* Evolution: If species A gives rise to Species B, it’s highly unlikely that in only ten million years Species B will anatomically look, and psychologically act, drastically different than Species A did. Evolution happens, but softly, softly, gradually, gradually. A species of cockroach isn’t going to morph into a species of ant or spider or fly in ten million years. A stegosaurus isn’t going to morph into a parrot in ten million years. So the human species needs a lot of explanation compared to a chimpanzee or a common chimpanzee-human ancestor. We look and act just a bit too far removed in the time available.
* Human Species: While it is true that some of the other primates can walk upright on two legs some of the time for brief intervals, only a bipedal human can climb up or down a staircase while balancing a tray in one hand while thinking of something else, like sex and not fall over. Only a bipedal human, relative to our primate cousins, can maintain balance while dancing or playing sports that require quick and rapid changes in direction. But a bipedal stance is almost akin to balancing a straw on its end. It’s very easy to fall down, go boom.
* Human Species: Despite the very popular but self-promotional conception, human beings are the least rational species on this planet. Any other animal that acts irrationally, say via a genetic defect or disease or the equivalent of dementia, is a dead animal. I have yet to witness any animal acting in any way, shape, manner or form that wasn’t rational for either its own survival or the survival of its genes, its community or its kind. I most certainly cannot say the same about the human species.
* Human Species: Humans and cycles go hand in glove. Though most are artificial constructions and therefore rather phoney, cycles are important to humans and human society. The Day-Night cycle is of the most prime importance, and it is a natural cycle. Humans put a lot of stock in the seven day week cycle, which is an artificial construct, and to a lesser extent the month (also a phoney cycle even if ever so loosely based on the lunar cycle). The year is a natural cycle (in terms of the seasons) and probably of greatest significance next to the day and week cycles. Decades and centuries rank fairly low in importance and are artificial constructs in any event. The millennia are only important when the calendar changes over from say 1999 to 2000 (though the new millennia actually began in 2001) and 1000 year cycles lie outside of the human lifespan in any event. And that should be pretty much it – except for some ancient societies who had cycles of apparent importance so long that predated the very existence of those societies (and concluded well after those societies went extinct), like the Mayan long count (recall that famous doomsday date of 21 December 2012). Other societies measure ongoing cycles of creation-destruction in such lengthy periods that they really have no imminent impact on the societies propagating them. When societies have cycles of significance that are of no immediate significance, then you have an anomaly and you have got to wonder where hence gave that particular cyclic concept.
* Human Language: Modern humans are one species, many breeds, but one species. Our single species has however thousands of languages, both in use and extinct. That’s an anomaly. Other animals, each a single species, whether of not they come in breeds like cats, dogs and horses, have one vocal language (supplemented, as in the case of humans too, by body/facial ‘language’). A Chinese cat can converse, that is making its intentions understood, with a French cat, or with an Egyptian cat or with an Australian cat. Why humans alone needed to or have developed a massive multitude of spoken languages is a bit of a mystery. Body/facial ‘language’ on the other hand is pretty universal, therefore singular.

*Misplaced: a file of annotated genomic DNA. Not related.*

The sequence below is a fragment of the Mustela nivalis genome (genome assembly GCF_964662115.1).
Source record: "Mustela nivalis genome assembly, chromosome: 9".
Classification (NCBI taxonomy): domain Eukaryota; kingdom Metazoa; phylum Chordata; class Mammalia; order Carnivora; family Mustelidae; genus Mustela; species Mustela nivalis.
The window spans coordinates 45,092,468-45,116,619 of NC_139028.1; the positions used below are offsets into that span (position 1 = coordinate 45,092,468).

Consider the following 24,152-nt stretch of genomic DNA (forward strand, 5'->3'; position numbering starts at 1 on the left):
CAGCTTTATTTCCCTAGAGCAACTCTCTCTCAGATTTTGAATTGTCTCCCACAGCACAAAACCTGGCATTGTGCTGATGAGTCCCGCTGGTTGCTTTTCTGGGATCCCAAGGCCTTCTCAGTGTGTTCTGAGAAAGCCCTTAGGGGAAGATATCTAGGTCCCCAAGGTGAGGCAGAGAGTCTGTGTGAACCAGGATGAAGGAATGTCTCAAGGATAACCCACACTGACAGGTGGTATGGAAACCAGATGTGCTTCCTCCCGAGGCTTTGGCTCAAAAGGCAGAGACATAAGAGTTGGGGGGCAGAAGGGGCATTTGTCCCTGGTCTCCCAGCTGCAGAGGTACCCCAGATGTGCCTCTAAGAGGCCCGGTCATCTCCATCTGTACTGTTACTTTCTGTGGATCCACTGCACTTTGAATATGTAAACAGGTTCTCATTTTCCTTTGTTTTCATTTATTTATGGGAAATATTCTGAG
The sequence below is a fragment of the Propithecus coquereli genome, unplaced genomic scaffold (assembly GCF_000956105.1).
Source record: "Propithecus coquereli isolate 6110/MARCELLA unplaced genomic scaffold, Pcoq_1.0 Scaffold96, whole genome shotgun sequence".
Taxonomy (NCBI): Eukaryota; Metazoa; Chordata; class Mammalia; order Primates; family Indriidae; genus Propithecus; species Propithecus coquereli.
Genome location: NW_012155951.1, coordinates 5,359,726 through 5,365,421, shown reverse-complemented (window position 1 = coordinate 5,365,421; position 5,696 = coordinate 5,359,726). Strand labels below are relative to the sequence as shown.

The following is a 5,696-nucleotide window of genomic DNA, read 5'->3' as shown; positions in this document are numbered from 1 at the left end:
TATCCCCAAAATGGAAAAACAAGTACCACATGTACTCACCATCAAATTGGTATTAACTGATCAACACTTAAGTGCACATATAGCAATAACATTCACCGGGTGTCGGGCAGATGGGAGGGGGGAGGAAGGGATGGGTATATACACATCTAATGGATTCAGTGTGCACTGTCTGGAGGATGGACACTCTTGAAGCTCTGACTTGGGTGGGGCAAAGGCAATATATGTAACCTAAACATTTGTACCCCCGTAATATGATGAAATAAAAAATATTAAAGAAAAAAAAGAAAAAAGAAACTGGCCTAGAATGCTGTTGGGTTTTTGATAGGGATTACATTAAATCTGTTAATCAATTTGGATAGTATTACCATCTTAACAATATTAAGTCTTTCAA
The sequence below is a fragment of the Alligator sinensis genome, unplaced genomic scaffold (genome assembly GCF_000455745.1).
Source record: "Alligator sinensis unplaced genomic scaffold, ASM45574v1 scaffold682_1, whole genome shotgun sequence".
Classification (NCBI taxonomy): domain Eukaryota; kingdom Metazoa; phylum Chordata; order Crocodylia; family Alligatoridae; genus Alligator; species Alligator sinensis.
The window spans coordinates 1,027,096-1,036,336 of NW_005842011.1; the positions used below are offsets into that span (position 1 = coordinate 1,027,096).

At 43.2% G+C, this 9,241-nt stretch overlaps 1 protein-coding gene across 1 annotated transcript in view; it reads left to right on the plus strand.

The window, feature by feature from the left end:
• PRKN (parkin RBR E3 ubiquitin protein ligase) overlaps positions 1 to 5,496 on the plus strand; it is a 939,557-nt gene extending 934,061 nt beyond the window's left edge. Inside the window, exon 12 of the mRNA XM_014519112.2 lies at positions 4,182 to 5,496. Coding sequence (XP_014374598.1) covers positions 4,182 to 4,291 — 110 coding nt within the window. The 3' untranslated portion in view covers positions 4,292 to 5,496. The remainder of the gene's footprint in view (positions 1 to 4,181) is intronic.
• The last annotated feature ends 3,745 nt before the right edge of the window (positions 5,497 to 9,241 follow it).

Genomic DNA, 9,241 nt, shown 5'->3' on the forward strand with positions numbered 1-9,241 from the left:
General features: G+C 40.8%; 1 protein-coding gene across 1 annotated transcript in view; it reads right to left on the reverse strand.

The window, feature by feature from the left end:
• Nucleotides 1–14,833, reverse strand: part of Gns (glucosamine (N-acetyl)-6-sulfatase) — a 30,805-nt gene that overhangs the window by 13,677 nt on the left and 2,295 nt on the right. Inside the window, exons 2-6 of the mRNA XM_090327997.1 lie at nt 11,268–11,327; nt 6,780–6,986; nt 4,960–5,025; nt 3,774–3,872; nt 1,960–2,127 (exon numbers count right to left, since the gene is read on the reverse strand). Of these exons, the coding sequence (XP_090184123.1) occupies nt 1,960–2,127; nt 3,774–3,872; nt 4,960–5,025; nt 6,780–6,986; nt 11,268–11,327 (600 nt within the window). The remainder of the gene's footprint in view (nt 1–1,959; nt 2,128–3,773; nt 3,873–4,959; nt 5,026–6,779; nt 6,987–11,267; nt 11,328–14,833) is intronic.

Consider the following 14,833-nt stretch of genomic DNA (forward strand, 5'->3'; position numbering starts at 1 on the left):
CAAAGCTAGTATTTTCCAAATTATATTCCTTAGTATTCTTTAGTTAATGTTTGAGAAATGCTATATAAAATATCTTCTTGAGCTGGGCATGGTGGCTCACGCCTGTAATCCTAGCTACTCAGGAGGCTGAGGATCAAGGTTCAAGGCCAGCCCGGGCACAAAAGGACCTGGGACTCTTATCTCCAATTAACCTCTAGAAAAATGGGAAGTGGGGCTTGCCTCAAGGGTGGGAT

* Human Organism: You probably think of yourself as one singular organism. The expression “me, myself and I” are all singular. Yet, you know perfectly well that you are really a colony of billions of organisms (cells) working in more often as not the case in total harmony. Yet, as things turn out, you play host to billions and billions more microbes. Nine out of ten of the microbes that make you up aren’t really a part of you at all, like say those bacteria that survive and thrive in your mouth. So, are you an organism, a colony of organisms or an environment for organisms? I’m quite astounded to learn that 90% of me isn’t me! So perhaps our real purpose in life is to serve as hosts for the greater multitudes. The needs of the many [microbes] outweigh the needs of the one [Human].
* Diet: We’ve all read and heard about how we consume way more salt than is necessary and that too much salt can cause high blood pressure and heart attacks and associated nasty conditions. What is never mentioned in all these health warnings about salt is the feedback mechanism that restores the proper balance. It’s akin to how many bars will put out free salted peanuts or salted chips for the customers. It’s not out of the pure kindness of the bartender. If you take in a lot of salt you get, surprise, thirsty. And so the bar makes up for the ‘free’ peanuts and chips by selling more drinks to quench the thirst you build up by eating all that ‘free’ salty stuff. In other words, if you over indulge in the salt, you’ll drink more fluids because you get extra thirsty, and the additional liquids will, when filtered through the kidneys, take the unnecessary salt with it (salty urine) and the proper balance is restored. So, if we consume way more salt than is necessary, we probably drink way more fluids as well.
* Archaeology vs. Mythology: There are numerous depictions of ancient rock carvings or petroglyphs and the like, of what appear to be dinosaurs, like that well known stegosaurus at Ankor Wat. Creationists use these images as evidence to suggest, indeed state categorically, that this proves dinosaurs and humans coexisted. Sceptics have a field day rubbishing that notion, but still those images remain and remain to be explained. My turn!